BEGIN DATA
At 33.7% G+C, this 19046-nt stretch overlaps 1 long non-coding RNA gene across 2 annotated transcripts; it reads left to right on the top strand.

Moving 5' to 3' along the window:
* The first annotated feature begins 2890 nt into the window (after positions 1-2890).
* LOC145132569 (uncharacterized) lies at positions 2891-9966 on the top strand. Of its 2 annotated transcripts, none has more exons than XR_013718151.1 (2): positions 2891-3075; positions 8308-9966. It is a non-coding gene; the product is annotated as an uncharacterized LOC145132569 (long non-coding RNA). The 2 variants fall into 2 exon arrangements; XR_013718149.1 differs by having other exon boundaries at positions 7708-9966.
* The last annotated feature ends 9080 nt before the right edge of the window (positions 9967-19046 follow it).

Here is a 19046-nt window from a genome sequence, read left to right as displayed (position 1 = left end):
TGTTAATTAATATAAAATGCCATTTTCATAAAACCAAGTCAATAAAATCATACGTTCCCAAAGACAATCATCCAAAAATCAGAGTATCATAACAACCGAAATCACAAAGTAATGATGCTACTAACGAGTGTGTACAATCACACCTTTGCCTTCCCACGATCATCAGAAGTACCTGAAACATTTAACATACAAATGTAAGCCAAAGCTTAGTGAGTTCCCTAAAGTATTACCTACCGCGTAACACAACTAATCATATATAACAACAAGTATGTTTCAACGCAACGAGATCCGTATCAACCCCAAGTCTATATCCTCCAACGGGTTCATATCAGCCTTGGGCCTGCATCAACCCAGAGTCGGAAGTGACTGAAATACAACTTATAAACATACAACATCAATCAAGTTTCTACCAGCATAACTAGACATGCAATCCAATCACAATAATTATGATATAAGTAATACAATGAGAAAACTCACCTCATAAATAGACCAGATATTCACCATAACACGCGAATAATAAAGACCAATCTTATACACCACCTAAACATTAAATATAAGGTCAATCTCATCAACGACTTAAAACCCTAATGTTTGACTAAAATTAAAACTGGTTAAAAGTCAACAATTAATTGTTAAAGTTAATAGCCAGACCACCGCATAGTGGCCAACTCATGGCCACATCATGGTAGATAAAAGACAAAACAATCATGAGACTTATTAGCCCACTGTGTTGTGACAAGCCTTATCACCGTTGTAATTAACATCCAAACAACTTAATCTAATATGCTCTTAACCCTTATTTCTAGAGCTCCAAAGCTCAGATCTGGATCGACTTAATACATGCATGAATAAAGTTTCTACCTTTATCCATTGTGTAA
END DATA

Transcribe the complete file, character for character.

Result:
At 33.7% G+C, this 19046-nt stretch overlaps 1 long non-coding RNA gene across 2 annotated transcripts; it reads left to right on the top strand.

Moving 5' to 3' along the window:
* The first annotated feature begins 2890 nt into the window (after positions 1-2890).
* LOC145132569 (uncharacterized) lies at positions 2891-9966 on the top strand. Of its 2 annotated transcripts, none has more exons than XR_013718151.1 (2): positions 2891-3075; positions 8308-9966. It is a non-coding gene; the product is annotated as an uncharacterized LOC145132569 (long non-coding RNA). The 2 variants fall into 2 exon arrangements; XR_013718149.1 differs by having other exon boundaries at positions 7708-9966.
* The last annotated feature ends 9080 nt before the right edge of the window (positions 9967-19046 follow it).

Here is a 19046-nt window from a genome sequence, read left to right as displayed (position 1 = left end):
TGTTAATTAATATAAAATGCCATTTTCATAAAACCAAGTCAATAAAATCATACGTTCCCAAAGACAATCATCCAAAAATCAGAGTATCATAACAACCGAAATCACAAAGTAATGATGCTACTAACGAGTGTGTACAATCACACCTTTGCCTTCCCACGATCATCAGAAGTACCTGAAACATTTAACATACAAATGTAAGCCAAAGCTTAGTGAGTTCCCTAAAGTATTACCTACCGCGTAACACAACTAATCATATATAACAACAAGTATGTTTCAACGCAACGAGATCCGTATCAACCCCAAGTCTATATCCTCCAACGGGTTCATATCAGCCTTGGGCCTGCATCAACCCAGAGTCGGAAGTGACTGAAATACAACTTATAAACATACAACATCAATCAAGTTTCTACCAGCATAACTAGACATGCAATCCAATCACAATAATTATGATATAAGTAATACAATGAGAAAACTCACCTCATAAATAGACCAGATATTCACCATAACACGCGAATAATAAAGACCAATCTTATACACCACCTAAACATTAAATATAAGGTCAATCTCATCAACGACTTAAAACCCTAATGTTTGACTAAAATTAAAACTGGTTAAAAGTCAACAATTAATTGTTAAAGTTAATAGCCAGACCACCGCATAGTGGCCAACTCATGGCCACATCATGGTAGATAAAAGACAAAACAATCATGAGACTTATTAGCCCACTGTGTTGTGACAAGCCTTATCACCGTTGTAATTAACATCCAAACAACTTAATCTAATATGCTCTTAACCCTTATTTCTAGAGCTCCAAAGCTCAGATCTGGATCGACTTAATACATGCATGAATAAAGTTTCTACCTTTATCCATTGTGTAA